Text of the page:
Stem cells are powerful undifferentiated cells that are able to both regenerate themselves and differentiate into different mature cell types, such as lung cells or liver cells. The ability to edit stem cell genomes is useful for both understanding stem cells at a fundamental level as well as for practical and therapeutic purposes, such as regenerative medicine. However, there is a current lack of tools available for targeting these cells in a specific and efficient way. Our proposal is to utilize a genetic scissor, which has the ability to target specific sites in the genome, and an engineered delivery vehicle, to site-specifically alter genes of interest in stem cells. This would enable us to correct genetic mutations or deficiencies at known and targeted points in the stem cell genome, which is much more efficient and safer than current methods, which involve random insertion. The random placement of a gene into the stem cell genome could potentially disrupt the production of necessary cellular proteins, which could result in death of the stem cell, or even lead to the development of a cancerous stem cell. Thus, targeting DNA to a specific site has an important advantage over random gene insertion and should be developed and studied further. The success of this proposal has many implications. The methods developed can be used correct inherited genetic diseases such as severe combined immunity disorder (SCID) and sickle cell anemia (SCA) in a safe and efficient way. They can also be used in cell transplantation therapies for diseases such as diabetes, Parkinson’s disease, and cardiovascular diseases. Besides these practical applications, the techniques developed can also be used to qualitatively and quantitatively study the molecular mechanisms of stem cells.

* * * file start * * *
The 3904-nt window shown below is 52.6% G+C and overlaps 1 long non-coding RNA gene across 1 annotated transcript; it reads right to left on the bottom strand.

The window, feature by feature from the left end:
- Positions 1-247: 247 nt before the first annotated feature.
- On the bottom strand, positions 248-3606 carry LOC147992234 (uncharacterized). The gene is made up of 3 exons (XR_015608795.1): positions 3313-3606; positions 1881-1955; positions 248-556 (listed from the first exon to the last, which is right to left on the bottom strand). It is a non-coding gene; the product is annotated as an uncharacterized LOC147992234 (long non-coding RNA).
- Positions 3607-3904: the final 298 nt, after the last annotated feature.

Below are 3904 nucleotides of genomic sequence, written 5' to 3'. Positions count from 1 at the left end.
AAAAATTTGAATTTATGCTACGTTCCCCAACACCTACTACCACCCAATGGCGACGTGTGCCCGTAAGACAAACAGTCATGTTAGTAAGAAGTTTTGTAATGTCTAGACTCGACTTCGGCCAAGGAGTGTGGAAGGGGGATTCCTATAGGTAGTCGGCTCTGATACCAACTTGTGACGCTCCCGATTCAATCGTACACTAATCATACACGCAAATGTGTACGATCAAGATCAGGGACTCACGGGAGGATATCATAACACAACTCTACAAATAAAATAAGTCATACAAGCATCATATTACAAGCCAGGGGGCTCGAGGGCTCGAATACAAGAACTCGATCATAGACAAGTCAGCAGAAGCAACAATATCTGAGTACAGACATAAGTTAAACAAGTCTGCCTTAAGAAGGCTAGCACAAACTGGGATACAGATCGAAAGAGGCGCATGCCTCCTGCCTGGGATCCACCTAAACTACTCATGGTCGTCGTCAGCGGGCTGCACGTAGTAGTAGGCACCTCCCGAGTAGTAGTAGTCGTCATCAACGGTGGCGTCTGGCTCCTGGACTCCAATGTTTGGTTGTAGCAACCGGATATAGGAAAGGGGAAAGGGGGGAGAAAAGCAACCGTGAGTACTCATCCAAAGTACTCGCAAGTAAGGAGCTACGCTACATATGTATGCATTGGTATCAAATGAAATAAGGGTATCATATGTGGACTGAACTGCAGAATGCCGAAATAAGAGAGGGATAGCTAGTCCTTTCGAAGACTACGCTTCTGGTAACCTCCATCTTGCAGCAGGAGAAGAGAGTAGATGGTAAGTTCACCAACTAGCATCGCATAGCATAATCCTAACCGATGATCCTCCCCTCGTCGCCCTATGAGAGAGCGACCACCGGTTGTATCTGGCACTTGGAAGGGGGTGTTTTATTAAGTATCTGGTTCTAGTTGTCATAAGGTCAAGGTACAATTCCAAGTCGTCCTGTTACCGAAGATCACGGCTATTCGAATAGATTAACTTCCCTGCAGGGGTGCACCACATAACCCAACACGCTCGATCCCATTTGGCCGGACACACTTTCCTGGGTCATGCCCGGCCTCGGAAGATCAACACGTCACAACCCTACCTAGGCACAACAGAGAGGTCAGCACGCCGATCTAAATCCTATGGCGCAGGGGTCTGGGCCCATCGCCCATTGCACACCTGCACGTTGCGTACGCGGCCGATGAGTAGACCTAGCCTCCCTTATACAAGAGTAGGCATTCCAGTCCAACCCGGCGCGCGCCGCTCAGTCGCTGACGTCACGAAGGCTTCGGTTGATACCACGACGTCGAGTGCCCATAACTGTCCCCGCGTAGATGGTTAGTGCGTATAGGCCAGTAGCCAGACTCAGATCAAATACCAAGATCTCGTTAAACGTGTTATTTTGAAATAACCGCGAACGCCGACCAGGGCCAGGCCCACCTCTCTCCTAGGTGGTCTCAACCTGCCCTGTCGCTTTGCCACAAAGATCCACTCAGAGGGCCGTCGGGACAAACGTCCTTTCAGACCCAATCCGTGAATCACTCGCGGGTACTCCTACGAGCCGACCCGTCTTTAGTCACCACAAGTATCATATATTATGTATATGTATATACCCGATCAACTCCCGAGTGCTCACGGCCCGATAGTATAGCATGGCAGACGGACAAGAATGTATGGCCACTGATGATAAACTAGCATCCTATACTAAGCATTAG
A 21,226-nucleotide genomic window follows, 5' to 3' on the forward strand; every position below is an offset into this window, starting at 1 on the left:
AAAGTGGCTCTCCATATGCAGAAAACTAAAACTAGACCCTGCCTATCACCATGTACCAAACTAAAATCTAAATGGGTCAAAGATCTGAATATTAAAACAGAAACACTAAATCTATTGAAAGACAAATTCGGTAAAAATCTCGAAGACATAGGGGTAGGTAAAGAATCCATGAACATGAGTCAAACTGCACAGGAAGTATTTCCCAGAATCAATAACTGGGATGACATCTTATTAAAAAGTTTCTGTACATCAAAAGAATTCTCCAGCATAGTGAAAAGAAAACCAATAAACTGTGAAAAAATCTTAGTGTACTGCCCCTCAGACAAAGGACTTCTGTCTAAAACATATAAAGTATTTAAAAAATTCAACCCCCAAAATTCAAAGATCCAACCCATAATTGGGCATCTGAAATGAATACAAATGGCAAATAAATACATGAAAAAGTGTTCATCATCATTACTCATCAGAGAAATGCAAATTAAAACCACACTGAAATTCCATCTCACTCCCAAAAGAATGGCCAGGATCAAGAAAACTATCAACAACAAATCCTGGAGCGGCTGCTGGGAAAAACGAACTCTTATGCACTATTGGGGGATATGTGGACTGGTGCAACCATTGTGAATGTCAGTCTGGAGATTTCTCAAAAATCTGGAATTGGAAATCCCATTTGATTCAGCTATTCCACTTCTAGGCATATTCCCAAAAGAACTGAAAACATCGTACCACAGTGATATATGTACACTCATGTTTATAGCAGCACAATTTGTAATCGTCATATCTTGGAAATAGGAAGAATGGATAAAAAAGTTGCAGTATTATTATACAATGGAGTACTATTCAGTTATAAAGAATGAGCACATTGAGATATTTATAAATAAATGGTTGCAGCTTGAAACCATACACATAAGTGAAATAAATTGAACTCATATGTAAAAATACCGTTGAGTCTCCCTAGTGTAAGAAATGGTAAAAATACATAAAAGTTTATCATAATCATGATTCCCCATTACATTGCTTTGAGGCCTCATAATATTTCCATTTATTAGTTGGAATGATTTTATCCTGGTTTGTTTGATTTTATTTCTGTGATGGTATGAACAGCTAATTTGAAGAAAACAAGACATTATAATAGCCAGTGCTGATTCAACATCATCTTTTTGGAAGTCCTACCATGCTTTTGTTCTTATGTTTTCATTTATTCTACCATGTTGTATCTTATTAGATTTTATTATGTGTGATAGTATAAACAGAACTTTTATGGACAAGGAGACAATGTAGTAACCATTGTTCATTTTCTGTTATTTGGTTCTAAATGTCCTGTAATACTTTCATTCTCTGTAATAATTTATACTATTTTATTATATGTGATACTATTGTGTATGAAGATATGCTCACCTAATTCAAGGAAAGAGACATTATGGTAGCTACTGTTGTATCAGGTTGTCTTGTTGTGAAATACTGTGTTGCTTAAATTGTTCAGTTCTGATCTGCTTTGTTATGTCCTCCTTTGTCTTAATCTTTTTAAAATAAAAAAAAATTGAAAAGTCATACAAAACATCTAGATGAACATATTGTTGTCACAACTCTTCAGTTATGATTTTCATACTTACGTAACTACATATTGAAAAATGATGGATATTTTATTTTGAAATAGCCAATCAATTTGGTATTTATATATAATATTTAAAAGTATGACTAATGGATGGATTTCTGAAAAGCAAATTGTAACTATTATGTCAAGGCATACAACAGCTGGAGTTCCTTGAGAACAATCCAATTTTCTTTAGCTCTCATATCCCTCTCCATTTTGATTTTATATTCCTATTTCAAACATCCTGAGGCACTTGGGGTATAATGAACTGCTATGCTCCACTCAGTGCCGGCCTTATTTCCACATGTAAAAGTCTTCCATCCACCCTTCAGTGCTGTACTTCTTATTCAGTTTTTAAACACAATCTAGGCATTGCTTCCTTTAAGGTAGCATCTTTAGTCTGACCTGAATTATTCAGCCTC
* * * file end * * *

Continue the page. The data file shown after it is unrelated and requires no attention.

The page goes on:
We propose to develop a novel and general technology capable of rationally and precisely manipulating the genome of human stem cells (both human embryonic stem cells and induced pluripotent stem cells). This gene targeting tool will provide a unique opportunity to advance our understanding of the role that genetic factors play in controlling the pluripotency and lineage differentiation of human stem cells. This proposal will significantly improve our ability to qualitatively and quantitatively study the molecular regulators in stem cells. The establishment of such a tool in California will enable California to become a world leader in many aspects of stem cell research. In fact, we are determined, in the future, to establish a core facility in California, to help disseminate the technology derived from this study to California stem cell researchers for solving their own challenging problems. This study provides a new approach to safely and efficiently correct the inherited genetic mutations in stem cells that cause many devastating diseases such as severe combined immunity disorder (SCID) and sickle cell anemia (SCA); significant numbers of Californians are afflicted by these types of diseases. This study would also allow us to identify robust conditions to direct the differentiation of pluripotent stem cells to tissue-specific cells, which will benefit many people of California who need cell transplantation therapies for the treatment of diabetes, Parkinson’s disease, cardiovascular disease, etc. This new technology can also be employed to genetically modify stem cells for modeling various human diseases, by which new therapies and drugs may be discovered. These new therapies and drugs will not only benefit many individuals in California who bear the corresponding diseases, but they will also inspire and fuel California’s biotech industry and benefit general Californians economically.